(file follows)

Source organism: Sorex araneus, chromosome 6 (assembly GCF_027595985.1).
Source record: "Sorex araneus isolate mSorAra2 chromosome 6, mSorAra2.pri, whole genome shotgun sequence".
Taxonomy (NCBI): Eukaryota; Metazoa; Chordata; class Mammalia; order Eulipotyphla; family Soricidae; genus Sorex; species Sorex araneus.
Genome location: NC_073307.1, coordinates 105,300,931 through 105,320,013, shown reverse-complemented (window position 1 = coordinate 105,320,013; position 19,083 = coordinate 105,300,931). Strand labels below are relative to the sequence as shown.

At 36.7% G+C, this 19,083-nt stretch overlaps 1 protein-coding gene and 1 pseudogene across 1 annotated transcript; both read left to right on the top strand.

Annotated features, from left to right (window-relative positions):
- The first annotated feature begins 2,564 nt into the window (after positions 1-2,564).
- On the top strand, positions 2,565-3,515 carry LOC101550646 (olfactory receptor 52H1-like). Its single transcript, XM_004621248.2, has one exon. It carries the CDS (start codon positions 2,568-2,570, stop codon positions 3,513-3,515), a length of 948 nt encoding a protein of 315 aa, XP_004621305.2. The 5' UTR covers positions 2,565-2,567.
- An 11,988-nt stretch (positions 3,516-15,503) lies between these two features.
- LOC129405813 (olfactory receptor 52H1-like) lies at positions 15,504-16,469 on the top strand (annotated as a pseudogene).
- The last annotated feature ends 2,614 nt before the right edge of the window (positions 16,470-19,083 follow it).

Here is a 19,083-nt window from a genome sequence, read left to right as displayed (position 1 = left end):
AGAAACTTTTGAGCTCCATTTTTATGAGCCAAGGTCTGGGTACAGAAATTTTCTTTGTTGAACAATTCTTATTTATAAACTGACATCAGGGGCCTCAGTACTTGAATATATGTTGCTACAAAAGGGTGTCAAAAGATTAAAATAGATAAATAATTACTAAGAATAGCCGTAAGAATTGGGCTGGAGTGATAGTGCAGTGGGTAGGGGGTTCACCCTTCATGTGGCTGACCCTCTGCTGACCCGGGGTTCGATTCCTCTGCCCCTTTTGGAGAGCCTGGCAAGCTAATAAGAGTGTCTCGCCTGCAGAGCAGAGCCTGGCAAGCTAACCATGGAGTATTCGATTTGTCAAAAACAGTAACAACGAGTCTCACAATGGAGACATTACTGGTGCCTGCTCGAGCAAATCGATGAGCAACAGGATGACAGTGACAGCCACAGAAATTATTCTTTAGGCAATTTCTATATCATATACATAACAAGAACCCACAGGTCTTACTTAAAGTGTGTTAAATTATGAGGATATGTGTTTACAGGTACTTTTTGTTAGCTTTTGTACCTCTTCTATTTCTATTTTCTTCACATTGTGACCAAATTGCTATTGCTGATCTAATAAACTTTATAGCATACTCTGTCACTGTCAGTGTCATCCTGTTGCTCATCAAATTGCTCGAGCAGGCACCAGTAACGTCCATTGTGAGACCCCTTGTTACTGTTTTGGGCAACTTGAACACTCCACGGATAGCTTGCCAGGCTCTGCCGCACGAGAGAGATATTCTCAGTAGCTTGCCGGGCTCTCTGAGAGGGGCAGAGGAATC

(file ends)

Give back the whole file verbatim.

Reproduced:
Source organism: Sorex araneus, chromosome 6 (assembly GCF_027595985.1).
Source record: "Sorex araneus isolate mSorAra2 chromosome 6, mSorAra2.pri, whole genome shotgun sequence".
Taxonomy (NCBI): Eukaryota; Metazoa; Chordata; class Mammalia; order Eulipotyphla; family Soricidae; genus Sorex; species Sorex araneus.
Genome location: NC_073307.1, coordinates 105,300,931 through 105,320,013, shown reverse-complemented (window position 1 = coordinate 105,320,013; position 19,083 = coordinate 105,300,931). Strand labels below are relative to the sequence as shown.

At 36.7% G+C, this 19,083-nt stretch overlaps 1 protein-coding gene and 1 pseudogene across 1 annotated transcript; both read left to right on the top strand.

Annotated features, from left to right (window-relative positions):
- The first annotated feature begins 2,564 nt into the window (after positions 1-2,564).
- On the top strand, positions 2,565-3,515 carry LOC101550646 (olfactory receptor 52H1-like). Its single transcript, XM_004621248.2, has one exon. It carries the CDS (start codon positions 2,568-2,570, stop codon positions 3,513-3,515), a length of 948 nt encoding a protein of 315 aa, XP_004621305.2. The 5' UTR covers positions 2,565-2,567.
- An 11,988-nt stretch (positions 3,516-15,503) lies between these two features.
- LOC129405813 (olfactory receptor 52H1-like) lies at positions 15,504-16,469 on the top strand (annotated as a pseudogene).
- The last annotated feature ends 2,614 nt before the right edge of the window (positions 16,470-19,083 follow it).

Here is a 19,083-nt window from a genome sequence, read left to right as displayed (position 1 = left end):
AGAAACTTTTGAGCTCCATTTTTATGAGCCAAGGTCTGGGTACAGAAATTTTCTTTGTTGAACAATTCTTATTTATAAACTGACATCAGGGGCCTCAGTACTTGAATATATGTTGCTACAAAAGGGTGTCAAAAGATTAAAATAGATAAATAATTACTAAGAATAGCCGTAAGAATTGGGCTGGAGTGATAGTGCAGTGGGTAGGGGGTTCACCCTTCATGTGGCTGACCCTCTGCTGACCCGGGGTTCGATTCCTCTGCCCCTTTTGGAGAGCCTGGCAAGCTAATAAGAGTGTCTCGCCTGCAGAGCAGAGCCTGGCAAGCTAACCATGGAGTATTCGATTTGTCAAAAACAGTAACAACGAGTCTCACAATGGAGACATTACTGGTGCCTGCTCGAGCAAATCGATGAGCAACAGGATGACAGTGACAGCCACAGAAATTATTCTTTAGGCAATTTCTATATCATATACATAACAAGAACCCACAGGTCTTACTTAAAGTGTGTTAAATTATGAGGATATGTGTTTACAGGTACTTTTTGTTAGCTTTTGTACCTCTTCTATTTCTATTTTCTTCACATTGTGACCAAATTGCTATTGCTGATCTAATAAACTTTATAGCATACTCTGTCACTGTCAGTGTCATCCTGTTGCTCATCAAATTGCTCGAGCAGGCACCAGTAACGTCCATTGTGAGACCCCTTGTTACTGTTTTGGGCAACTTGAACACTCCACGGATAGCTTGCCAGGCTCTGCCGCACGAGAGAGATATTCTCAGTAGCTTGCCGGGCTCTCTGAGAGGGGCAGAGGAATC